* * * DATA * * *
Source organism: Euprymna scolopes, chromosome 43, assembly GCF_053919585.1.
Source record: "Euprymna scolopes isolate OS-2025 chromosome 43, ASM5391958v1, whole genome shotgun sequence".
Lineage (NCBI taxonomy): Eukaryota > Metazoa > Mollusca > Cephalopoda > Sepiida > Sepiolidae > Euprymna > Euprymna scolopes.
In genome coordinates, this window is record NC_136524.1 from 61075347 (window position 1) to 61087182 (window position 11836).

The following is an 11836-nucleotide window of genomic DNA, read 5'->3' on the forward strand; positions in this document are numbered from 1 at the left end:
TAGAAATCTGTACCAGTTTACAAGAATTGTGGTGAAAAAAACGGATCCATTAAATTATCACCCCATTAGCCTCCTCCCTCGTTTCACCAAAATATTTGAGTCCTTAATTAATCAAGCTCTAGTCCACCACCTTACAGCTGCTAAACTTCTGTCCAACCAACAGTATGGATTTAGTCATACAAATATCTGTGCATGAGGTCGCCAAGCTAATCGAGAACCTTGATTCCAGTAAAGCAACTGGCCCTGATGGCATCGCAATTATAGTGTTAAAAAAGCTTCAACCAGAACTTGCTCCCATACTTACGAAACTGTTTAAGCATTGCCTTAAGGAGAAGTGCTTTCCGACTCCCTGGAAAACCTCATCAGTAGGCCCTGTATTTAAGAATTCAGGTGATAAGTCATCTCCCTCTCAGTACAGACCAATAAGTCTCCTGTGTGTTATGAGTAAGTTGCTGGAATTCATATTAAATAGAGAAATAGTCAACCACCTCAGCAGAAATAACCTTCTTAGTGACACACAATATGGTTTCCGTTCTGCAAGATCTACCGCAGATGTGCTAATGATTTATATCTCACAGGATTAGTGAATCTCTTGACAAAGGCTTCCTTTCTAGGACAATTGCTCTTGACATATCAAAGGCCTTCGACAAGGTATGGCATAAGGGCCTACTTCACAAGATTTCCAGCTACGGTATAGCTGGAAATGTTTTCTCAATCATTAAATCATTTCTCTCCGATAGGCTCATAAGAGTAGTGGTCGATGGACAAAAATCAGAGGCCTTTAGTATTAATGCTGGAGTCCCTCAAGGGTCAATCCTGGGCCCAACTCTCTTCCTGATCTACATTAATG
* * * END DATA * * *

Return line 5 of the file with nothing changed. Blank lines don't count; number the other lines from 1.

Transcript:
The following is an 11836-nucleotide window of genomic DNA, read 5'->3' on the forward strand; positions in this document are numbered from 1 at the left end: